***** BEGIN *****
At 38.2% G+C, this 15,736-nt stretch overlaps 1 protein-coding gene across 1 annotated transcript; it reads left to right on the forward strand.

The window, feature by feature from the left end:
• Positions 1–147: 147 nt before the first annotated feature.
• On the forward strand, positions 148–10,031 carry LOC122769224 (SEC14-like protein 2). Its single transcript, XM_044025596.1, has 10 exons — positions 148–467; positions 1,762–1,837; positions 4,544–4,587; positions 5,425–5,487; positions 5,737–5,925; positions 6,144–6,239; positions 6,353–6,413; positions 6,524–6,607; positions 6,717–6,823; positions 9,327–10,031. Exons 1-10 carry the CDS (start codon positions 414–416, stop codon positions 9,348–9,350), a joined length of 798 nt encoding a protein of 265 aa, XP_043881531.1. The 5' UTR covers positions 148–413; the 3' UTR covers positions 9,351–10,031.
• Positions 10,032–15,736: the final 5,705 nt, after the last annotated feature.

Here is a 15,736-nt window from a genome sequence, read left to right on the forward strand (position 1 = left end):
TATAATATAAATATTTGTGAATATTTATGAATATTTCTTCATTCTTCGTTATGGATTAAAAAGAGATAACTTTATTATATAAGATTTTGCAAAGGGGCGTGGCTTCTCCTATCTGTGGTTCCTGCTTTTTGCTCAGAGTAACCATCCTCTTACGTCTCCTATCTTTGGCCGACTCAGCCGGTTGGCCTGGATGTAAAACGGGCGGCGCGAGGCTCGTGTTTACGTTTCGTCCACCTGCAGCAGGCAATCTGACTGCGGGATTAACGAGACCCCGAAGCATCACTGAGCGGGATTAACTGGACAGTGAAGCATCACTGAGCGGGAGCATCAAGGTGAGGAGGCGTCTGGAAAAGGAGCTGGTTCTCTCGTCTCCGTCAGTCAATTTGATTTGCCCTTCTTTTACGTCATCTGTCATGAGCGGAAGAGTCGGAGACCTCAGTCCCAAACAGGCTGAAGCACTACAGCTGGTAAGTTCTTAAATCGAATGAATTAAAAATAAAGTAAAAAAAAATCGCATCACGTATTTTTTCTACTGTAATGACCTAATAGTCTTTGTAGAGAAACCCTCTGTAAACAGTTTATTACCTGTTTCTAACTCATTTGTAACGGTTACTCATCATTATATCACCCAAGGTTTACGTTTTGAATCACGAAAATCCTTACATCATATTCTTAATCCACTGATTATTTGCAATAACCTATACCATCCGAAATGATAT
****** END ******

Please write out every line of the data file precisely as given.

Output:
At 38.2% G+C, this 15,736-nt stretch overlaps 1 protein-coding gene across 1 annotated transcript; it reads left to right on the forward strand.

The window, feature by feature from the left end:
• Positions 1–147: 147 nt before the first annotated feature.
• On the forward strand, positions 148–10,031 carry LOC122769224 (SEC14-like protein 2). Its single transcript, XM_044025596.1, has 10 exons — positions 148–467; positions 1,762–1,837; positions 4,544–4,587; positions 5,425–5,487; positions 5,737–5,925; positions 6,144–6,239; positions 6,353–6,413; positions 6,524–6,607; positions 6,717–6,823; positions 9,327–10,031. Exons 1-10 carry the CDS (start codon positions 414–416, stop codon positions 9,348–9,350), a joined length of 798 nt encoding a protein of 265 aa, XP_043881531.1. The 5' UTR covers positions 148–413; the 3' UTR covers positions 9,351–10,031.
• Positions 10,032–15,736: the final 5,705 nt, after the last annotated feature.

Here is a 15,736-nt window from a genome sequence, read left to right on the forward strand (position 1 = left end):
TATAATATAAATATTTGTGAATATTTATGAATATTTCTTCATTCTTCGTTATGGATTAAAAAGAGATAACTTTATTATATAAGATTTTGCAAAGGGGCGTGGCTTCTCCTATCTGTGGTTCCTGCTTTTTGCTCAGAGTAACCATCCTCTTACGTCTCCTATCTTTGGCCGACTCAGCCGGTTGGCCTGGATGTAAAACGGGCGGCGCGAGGCTCGTGTTTACGTTTCGTCCACCTGCAGCAGGCAATCTGACTGCGGGATTAACGAGACCCCGAAGCATCACTGAGCGGGATTAACTGGACAGTGAAGCATCACTGAGCGGGAGCATCAAGGTGAGGAGGCGTCTGGAAAAGGAGCTGGTTCTCTCGTCTCCGTCAGTCAATTTGATTTGCCCTTCTTTTACGTCATCTGTCATGAGCGGAAGAGTCGGAGACCTCAGTCCCAAACAGGCTGAAGCACTACAGCTGGTAAGTTCTTAAATCGAATGAATTAAAAATAAAGTAAAAAAAAATCGCATCACGTATTTTTTCTACTGTAATGACCTAATAGTCTTTGTAGAGAAACCCTCTGTAAACAGTTTATTACCTGTTTCTAACTCATTTGTAACGGTTACTCATCATTATATCACCCAAGGTTTACGTTTTGAATCACGAAAATCCTTACATCATATTCTTAATCCACTGATTATTTGCAATAACCTATACCATCCGAAATGATAT